MLB Breakdown: Minnesota Twins

by Bill M on March 12, 2013 · 0 comments

Post image for MLB Breakdown: Minnesota Twins
Be Sociable, Share!

After contending pretty much the entire decade of the “oughts,” the Twins franchise suddenly became old and injured the last two seasons.  Face of the Franchise, Joe Mauer, struggled with some sort of syndrome for an entire season and 1B and 2006 MVP Justin Morneau had lingering post-concussion symptoms for three years.

On top of that, their pitching philosophy of getting soft-tossing, pitch-to-contact, control guys that nobody else wanted started to become obsolete.  The arms today throw a lot harder than even 5 years ago and the hitters have had to adjust.  You have to have crazy movement, ability to change speeds, and control to be able to get by with what the Twins’ pitchers had for “stuff,” and their guys just haven’t been good enough.

They spent the offseason obtaining power pitching prospects Alex Meyer and Trevor May and adding strikeout specialist Vance Worley and hard throwing Mike Pelfrey to the current rotation.  They couldn’t completely abandon their old ways, however, as they also signed Kevin Correia.

I don’t believe the Twins front office expects to compete for a division title, but they do expect to be more competitive.  Let’s see what I think.


Projected lineup (from MLB Depth Charts):



Darin Mastroianni



Jamey Carroll



Joe Mauer*



Josh Willingham



Justin Morneau*



Ryan Doumit**



Chris Parmelee*



Trevor Plouffe



Pedro Florimon, Jr.**



Drew Butera


Jeff Clement*


Eduardo Escobar**


Wilkin Ramirez

(*indicates left-handed batter **indicates switch-hitter)

The Twins traded two CF options in Denard Span and Ben Revere in the offseason.  That leaves Darin Mastroianni to take over the position and leadoff for Span.  Mastroianni was put on waivers by the Blue Jays about a year ago and signed by the Twins.  He doesn’t have any power in his profile, but put up some huge SB numbers in the minors, including 70 between HiA and AA in 2009.  He actually showed some good patience in the Blue Jays organization, but he went with an aggressive approach in 2012.  The results were to be expected.  He had a poor OBA (0.326) and a horrific contact rate (72%), especially bad for a guy with negligible power expected to hit high in the order.  He could steal 30 bases, but he’ll be below replacement level overall.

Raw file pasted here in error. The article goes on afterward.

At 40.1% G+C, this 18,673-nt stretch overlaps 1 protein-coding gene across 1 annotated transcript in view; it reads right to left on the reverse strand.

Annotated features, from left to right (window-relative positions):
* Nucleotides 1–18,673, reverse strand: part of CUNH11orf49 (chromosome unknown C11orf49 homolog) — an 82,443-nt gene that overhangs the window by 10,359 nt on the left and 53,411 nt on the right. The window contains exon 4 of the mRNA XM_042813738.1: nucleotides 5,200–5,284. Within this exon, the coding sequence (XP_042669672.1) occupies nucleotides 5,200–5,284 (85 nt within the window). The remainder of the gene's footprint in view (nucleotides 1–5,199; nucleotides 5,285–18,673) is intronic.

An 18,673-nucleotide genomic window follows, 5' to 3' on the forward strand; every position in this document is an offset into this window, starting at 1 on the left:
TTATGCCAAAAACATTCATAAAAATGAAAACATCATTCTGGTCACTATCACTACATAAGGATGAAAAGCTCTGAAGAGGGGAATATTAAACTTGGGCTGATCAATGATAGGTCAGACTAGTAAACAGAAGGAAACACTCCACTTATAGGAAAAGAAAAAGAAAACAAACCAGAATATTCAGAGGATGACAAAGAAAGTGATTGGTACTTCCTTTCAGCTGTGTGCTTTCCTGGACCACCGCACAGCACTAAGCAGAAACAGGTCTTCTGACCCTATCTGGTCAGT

Jamey Carroll is pushing 40, but he showed no signs of slowing down other than literally in speed metrics.  He still made excellent contact (86%), took some walks (10%), had ZERO power (1 HR and 20 total extra-base hits), and pounded the ball into the ground (56% GB rate).  I want to say he has no business in a starting lineup, but those are actually at least replacement level for 2B, probably better.  He’s better than plenty of other starting 2B I’ve seen so far, and I’m only halfway through the league.

Joe Mauer is the Golden Boy.  He was drafted first overall in 2001 out of Cretin-Derham Hall High School in St. Paul, MN, became a star in the majors pretty much immediately, and signed an 8-year/$184M contract prior to the 2011 season.  Then something odd, actually unheard of happened.  He contracted some kind of knee condition labeled “Degenerative Changes” and went on the DL for what was described as “Lower Leg Fatigue” to start the season.  He was the talk radio du jure at the time, “did the Twins screw themselves with that contract or what?” [Screamed in the classic desperate talk show host manner].  His struggles played a major role in the team’s struggles that year, but he rebounded to close to pre-condition form.  The indicators that changed were slightly lower contact rate (career low 84%) and a higher GB rate (53%, actually a holdover from his 2011 struggles).  Double-digit HR will be the best you can hope moving forward, but he’s still probably got a batting title and more 0.400+ OBA seasons ahead.